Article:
Characterization of recombinant NpaBGS enzymatic properties
After optimizing the culture conditions of the P. pastoris recombinant strain for producing NpaBGS, the β-glucosidase activity in the culture medium supernatant was measured. β-glucosidase activity was assayed by adding 10 μl of culture supernatant to 90 μL of 2 % (w ⁄ v) cellobiose (low viscosity), and the amount of glucose assay was carried out according to the manual of Glucose (HK) assay kit (Sigma-Aldrich, USA). One unit (U) of β-glucosidase activity was defined as the amount of 1 μmole glucose released per minute at pH 7.0 under the assay conditions described below. Furthermore, other natural substrates, such as amygdalin, arbutin, larminarin, phenyl-β-D-glucoside, and β-gentiobiose, and substrates, such as 4-methylumbel-liferyl-β-D-cellobioside (MUC), 4-mehtylumbelliferyl-β-D-galactopyronoside (MUG) and 4-methylumbel-liferyl-β-D- glucopyranoside (MUD) were also assayed at in the same condition.
The temperature profile and the optimum temperature of NpaBGS were determined by the activity on cellobiose at 30, 40, 50, and 60°C. The optimum pH was determined using 100 mM buffers: sodium citrate (pH 2.0 and 3.0), sodium acetate (from pH 4.0 to pH 6.0) and Tris–HCl (form pH 6 to pH 9). The thermostability of NpaBGS and the commercial enzyme Novo™ 188 (Novozymes, Bagsvaerd, Denmark) were compared by incubation at 40°C in 100 mM in Tris–HCl buffer (pH 6.0) during a time course and then measured their β-glucosidase activity against cellobiose.
To evaluate the effect on the β-glucosidase activity of metal cations, such as Al3+, Ca2+, Cu2+, Fe3+, Mg2+, Mn2+, and Zn2+, and reducing agents, such as DTT, and β-mercaptoenthanol, these elements were added separately to the standard assay in 100 mM Tris–HCl buffer, pH 6.0, to a final concentration of 1 and 10 mM, respectively.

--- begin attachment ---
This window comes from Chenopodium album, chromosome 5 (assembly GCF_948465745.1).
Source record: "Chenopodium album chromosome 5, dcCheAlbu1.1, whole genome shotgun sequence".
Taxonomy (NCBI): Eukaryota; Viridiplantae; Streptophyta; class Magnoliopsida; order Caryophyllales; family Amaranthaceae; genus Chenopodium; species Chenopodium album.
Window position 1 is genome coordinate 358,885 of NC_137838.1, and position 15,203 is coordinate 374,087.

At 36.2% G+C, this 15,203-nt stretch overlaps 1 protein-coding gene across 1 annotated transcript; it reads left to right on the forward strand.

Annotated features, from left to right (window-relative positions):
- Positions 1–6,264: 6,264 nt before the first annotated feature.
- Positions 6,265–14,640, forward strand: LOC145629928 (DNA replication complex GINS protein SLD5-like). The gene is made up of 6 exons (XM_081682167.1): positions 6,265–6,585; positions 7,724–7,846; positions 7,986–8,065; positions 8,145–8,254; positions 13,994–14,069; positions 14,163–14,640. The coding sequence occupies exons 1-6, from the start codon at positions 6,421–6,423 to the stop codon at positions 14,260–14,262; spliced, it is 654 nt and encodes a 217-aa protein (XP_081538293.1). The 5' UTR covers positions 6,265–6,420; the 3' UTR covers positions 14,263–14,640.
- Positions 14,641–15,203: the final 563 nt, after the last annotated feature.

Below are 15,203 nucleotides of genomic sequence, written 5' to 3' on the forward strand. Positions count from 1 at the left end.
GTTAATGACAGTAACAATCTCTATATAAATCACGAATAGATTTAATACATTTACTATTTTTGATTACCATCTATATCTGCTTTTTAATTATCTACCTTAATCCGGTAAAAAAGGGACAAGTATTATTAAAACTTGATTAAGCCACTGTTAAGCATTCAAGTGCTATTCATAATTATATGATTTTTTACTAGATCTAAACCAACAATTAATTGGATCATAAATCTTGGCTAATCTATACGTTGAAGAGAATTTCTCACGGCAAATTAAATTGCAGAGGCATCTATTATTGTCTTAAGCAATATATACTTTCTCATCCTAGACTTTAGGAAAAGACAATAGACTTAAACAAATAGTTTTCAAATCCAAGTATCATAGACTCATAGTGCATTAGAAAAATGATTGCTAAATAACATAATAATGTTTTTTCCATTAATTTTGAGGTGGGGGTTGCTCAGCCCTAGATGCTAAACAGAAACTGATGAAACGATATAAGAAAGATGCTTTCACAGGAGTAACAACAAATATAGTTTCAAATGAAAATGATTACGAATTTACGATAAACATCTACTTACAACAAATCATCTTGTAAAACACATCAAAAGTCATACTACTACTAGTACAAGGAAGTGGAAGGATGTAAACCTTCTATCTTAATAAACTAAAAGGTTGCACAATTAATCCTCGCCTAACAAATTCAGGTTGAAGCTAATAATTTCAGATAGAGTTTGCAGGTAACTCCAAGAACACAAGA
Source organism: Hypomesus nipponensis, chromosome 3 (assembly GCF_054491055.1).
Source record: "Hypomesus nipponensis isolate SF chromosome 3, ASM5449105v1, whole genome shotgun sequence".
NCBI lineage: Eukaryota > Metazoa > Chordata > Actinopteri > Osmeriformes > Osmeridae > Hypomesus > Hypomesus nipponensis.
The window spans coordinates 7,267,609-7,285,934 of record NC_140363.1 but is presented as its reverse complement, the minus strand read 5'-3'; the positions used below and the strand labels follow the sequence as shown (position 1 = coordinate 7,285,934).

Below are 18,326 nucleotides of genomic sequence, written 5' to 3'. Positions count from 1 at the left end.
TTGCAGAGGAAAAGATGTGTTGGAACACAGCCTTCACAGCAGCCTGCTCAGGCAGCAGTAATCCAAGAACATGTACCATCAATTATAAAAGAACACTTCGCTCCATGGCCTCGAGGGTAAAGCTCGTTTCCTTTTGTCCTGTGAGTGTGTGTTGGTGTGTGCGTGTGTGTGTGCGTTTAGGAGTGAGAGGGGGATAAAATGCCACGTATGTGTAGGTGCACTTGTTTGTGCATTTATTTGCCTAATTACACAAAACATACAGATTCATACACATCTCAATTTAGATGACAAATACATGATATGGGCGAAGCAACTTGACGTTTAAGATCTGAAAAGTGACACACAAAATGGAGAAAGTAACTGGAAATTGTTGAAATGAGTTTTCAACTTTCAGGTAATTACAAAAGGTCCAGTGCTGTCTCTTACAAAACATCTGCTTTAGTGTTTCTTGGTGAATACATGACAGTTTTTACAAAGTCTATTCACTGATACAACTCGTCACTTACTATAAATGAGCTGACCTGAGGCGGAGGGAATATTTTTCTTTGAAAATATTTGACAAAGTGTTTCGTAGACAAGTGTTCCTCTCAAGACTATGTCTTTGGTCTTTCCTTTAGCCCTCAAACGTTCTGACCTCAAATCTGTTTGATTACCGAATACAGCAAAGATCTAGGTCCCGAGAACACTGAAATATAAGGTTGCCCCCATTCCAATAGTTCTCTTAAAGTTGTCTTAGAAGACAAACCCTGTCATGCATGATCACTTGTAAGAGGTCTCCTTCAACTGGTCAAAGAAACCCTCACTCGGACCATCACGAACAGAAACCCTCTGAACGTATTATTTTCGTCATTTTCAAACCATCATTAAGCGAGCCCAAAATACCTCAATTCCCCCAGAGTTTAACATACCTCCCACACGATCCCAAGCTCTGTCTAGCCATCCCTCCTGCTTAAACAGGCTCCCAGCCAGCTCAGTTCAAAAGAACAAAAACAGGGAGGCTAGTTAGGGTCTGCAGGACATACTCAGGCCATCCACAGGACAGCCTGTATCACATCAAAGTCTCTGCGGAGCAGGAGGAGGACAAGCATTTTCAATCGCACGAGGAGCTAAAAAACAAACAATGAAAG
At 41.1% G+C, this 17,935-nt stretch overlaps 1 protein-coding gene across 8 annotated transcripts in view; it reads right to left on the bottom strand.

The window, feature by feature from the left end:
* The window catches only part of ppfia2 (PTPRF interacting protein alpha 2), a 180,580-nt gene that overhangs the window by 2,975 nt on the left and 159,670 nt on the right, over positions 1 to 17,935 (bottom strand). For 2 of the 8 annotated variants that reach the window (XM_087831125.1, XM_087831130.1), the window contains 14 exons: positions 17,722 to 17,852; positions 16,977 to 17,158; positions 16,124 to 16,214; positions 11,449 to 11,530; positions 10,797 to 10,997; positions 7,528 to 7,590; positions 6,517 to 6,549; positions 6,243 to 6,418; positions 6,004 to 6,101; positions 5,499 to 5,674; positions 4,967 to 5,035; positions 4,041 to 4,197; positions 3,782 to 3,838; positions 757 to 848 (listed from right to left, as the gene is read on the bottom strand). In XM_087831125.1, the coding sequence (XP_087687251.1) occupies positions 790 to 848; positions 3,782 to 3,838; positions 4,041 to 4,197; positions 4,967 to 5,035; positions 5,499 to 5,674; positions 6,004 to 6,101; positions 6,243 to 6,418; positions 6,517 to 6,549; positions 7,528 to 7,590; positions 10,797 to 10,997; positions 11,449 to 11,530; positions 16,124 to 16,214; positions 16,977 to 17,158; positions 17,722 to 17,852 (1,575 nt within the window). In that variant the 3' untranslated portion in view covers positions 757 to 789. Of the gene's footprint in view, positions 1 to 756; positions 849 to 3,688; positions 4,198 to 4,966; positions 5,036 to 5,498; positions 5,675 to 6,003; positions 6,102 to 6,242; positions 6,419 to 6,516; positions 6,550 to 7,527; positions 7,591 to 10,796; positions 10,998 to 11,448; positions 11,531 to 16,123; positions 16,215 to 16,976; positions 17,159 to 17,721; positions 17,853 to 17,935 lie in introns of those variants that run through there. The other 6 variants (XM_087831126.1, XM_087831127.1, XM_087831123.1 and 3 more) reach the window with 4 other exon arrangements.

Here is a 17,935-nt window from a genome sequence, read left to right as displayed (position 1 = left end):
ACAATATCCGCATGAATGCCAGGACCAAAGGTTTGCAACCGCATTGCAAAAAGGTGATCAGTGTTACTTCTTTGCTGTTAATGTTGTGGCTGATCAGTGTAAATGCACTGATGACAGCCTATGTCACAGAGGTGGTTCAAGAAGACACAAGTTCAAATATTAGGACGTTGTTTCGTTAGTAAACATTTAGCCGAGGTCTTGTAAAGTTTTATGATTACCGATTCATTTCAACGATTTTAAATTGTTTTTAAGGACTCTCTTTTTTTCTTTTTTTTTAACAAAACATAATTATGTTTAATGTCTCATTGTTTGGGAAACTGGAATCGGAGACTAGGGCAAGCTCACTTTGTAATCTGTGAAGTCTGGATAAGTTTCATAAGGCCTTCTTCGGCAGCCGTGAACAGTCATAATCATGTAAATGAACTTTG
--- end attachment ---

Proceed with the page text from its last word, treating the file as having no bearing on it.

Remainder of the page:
Efficiency of β-glucosidase in SSF application
S. cerevisiae BY4741 and Kluyveromyces marxianus KY3  were used in SSF experiments to study the effect of different culture temperatures. Both yeasts could grow at 30°C on the solid YPAD medium (1 % yeast extract, 2 % peptone, 24 mg/L adenine hemisulfate, 2 % glucose, and 2 % agar), while separate cultures of K. marxianus KY3 was also examined at 37°C and 40°C for its thermotolerance. First, the two microbes were pre-cultured overnight in YPAD medium and inoculated to initial O.D.600nm 0.1 in 10 ml of fresh YPA medium containing either 2 % glucose or 2 % cellobiose under an aerobic condition. The experimental groups were the YPA medium with 2 % cellobiose and supplemented with an equal unit (2 units) of NpaBGS or Novo™ 188 β-glucosidase in the culture. The growth curve, glucose generation and ethanol production of these cultures were determined at 0, 12, 16, 20, and 24 hrs. The cell density was measured at 600 nm by spectrophotometer (Ultrospec 2100 pro, GE Healthcare Bio-Sciences AB). In a parallel experiment, the SSF experiment was conducted using 2 % dry napiergrass as the sole carbon source, and adding 2 ml of commercial Celluclast 1.5 L in a 50 ml yeast culture at 40°C. In addition, K. marxianus KY3 and KY3-NpaBGS, in which KY3 was transformed with the NpaBGS gene via a commercial expression system (K. lactis Protein Expression Kit, New England Biolabs) , were used in the SSF experiment. Glucose and ethanol assays were performed using Glucose (HK) assay kits and Ethanol Enzymatic BioAnalysis kits (Roche Molecular Biochemicals, Germany) following manufacturer’s procedures.